It was Wheel of Fortune week around these parts beginning this past Monday. Two work colleagues started off the week with CT scans on Monday, and closed it out this morning with mine. My colleagues are currently in treatment for breast and lung cancer, and my scan was a routine follow-up from my cancer treatment last year. I am hoping that what follows sounds somewhat foreign to you, because if it does not, then I am fairly certain that you or somebody you know has unfortunately experienced something similar to what I am about to describe.
I am not going to dwell on all of the anxious feelings that start to occupy your brain the days before your CT scan approaches, as these feelings would be quite normal to most folks before undergoing a diagnostic medical procedure. Nor am I going to elaborate on the awful taste of the two liters of contrast solution that you are often required to drink before your scan, let alone talk about what it does to your stomach afterwards. But while we are on the subject, I am sorry, but mixed berry is not the most appealing flavor, despite what the reception desk staff believe.
Instead, I want to take a moment to talk about the actual scan, those few minutes when everything really starts to seem mysterious and surreal. The moments after you are hooked up to an injection machine that looks like it was cast in a Hollywood sci-fi production, or worse yet a movie about life on death row. Dials light up and spin by remote commands, and you can feel and taste the solutions being injected into your body, all being controlled in a booth outside of the procedure room. That, as surreal as it sounds, is still not what I want to elaborate upon.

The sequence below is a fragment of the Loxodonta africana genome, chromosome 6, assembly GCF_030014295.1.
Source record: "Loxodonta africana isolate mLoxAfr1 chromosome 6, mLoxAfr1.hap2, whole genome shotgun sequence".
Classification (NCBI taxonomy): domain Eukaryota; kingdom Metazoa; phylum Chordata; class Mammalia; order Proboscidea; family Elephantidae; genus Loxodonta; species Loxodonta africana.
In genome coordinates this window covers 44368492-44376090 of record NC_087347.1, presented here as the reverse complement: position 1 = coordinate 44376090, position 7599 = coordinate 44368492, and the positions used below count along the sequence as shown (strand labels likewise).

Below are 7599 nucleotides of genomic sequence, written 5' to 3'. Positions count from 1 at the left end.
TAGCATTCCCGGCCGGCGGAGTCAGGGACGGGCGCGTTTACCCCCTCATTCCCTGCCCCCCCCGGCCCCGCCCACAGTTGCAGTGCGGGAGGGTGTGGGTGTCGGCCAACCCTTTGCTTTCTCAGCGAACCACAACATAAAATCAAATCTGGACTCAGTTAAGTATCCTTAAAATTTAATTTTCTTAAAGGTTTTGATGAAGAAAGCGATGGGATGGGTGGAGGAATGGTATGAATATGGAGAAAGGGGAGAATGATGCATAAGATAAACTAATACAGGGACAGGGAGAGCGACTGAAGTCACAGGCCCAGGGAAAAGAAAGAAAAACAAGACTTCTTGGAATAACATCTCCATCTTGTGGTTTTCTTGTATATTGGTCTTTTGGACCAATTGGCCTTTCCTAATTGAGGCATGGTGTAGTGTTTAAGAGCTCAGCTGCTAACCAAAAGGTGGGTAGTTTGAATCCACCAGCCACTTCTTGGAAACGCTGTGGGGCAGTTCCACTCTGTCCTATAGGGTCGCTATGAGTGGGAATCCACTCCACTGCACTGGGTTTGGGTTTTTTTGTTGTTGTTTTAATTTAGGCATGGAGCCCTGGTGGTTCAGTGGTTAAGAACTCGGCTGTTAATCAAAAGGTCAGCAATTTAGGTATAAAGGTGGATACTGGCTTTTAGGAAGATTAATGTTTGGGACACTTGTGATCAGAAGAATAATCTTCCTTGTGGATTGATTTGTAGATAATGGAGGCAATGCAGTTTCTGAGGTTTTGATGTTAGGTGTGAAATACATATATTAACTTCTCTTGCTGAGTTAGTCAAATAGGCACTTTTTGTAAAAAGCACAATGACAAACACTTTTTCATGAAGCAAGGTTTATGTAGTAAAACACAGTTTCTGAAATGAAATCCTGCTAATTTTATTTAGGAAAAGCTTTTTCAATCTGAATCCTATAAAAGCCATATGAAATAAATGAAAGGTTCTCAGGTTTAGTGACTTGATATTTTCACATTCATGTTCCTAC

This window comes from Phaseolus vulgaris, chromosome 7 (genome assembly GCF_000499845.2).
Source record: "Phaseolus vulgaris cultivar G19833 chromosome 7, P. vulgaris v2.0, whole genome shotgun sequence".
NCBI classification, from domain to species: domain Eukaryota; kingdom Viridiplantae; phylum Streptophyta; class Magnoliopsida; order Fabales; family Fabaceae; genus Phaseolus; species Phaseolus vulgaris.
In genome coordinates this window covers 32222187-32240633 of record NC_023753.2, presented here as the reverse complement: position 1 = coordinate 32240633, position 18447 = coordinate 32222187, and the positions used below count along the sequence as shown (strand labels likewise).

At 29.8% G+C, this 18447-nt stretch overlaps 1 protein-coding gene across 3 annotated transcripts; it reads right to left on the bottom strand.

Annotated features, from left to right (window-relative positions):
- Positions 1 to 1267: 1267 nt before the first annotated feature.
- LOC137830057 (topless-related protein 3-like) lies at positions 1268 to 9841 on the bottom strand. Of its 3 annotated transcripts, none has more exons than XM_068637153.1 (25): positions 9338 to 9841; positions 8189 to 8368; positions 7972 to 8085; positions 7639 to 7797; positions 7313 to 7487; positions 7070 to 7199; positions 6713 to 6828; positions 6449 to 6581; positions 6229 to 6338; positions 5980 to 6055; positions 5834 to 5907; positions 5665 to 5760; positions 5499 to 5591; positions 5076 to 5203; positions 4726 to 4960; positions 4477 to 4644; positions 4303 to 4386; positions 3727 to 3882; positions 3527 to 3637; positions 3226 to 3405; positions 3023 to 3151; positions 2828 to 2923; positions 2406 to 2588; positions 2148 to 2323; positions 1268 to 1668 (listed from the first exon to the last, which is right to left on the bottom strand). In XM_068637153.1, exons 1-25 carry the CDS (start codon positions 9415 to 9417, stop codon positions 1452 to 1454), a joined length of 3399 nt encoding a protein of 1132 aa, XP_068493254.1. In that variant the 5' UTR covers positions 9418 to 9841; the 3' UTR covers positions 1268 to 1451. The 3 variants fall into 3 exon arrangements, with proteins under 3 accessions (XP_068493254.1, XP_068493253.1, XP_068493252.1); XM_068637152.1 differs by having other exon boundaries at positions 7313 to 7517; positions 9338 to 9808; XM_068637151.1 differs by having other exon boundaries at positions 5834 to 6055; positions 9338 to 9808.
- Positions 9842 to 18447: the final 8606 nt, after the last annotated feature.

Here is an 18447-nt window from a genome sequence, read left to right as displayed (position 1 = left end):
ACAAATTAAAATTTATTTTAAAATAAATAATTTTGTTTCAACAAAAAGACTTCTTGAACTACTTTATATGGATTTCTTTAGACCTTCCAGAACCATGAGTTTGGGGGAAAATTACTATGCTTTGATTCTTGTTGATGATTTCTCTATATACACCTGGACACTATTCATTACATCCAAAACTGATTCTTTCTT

What I want to touch upon are the myriad of thoughts that reel through your head as your body is moved through the “doughnut hole”. Understand that the CT scanner is about 10 feet wide and 8 feet tall. Thankfully, unlike the equipment used to perform MRI procedures, the scanner is fully open. But, other than the sound of the table moving back and forth, the first few passes through it are totally silent. You are holding still as the table moves, but you would be hard pressed to know how much radiation is being emitted, which for all we know could be almost none at that point. Then, as you look up into the clear aperture inside the doughnut hole, you suddenly start seeing a large amount of electronic equipment start spinning, followed by a whirring noise similar to the sound of a jet engine spooling up for take off.
Ladies and gentleman, it is now Wheel of Fortune time, and in this version of the game, you are betting with years from your life. As the equipment spins faster and faster, and the whirring picks up volume, it suddenly dawns on you that the results of this “spin” can make you one of the day’s winners, or not. Either way, you will almost certainly be invited back to participate in another round. Rinse and repeat.
I have been subject to routine CT scans for over 12 years now, and they just never seem to get any easier. I would like to tell my colleagues that it gets easier after your first few, but as I have not been able to convince myself of that in over a decade, I am not sure that I would be the best salesman to carry that message. I guess it could be worse, Julius the duck could come flying down from up above with my scan results. Julius, by the way, was last appraised at approximately $8,000-$12,000, so I suspect that his consultation services would not be approved by most insurance companies today.
And speaking of suspect, I also suspect that I may be one of today’s winners, as I did not receive a call from my doctor’s office requesting that we move up my follow-up appointment next week. Where is Julius when we need him?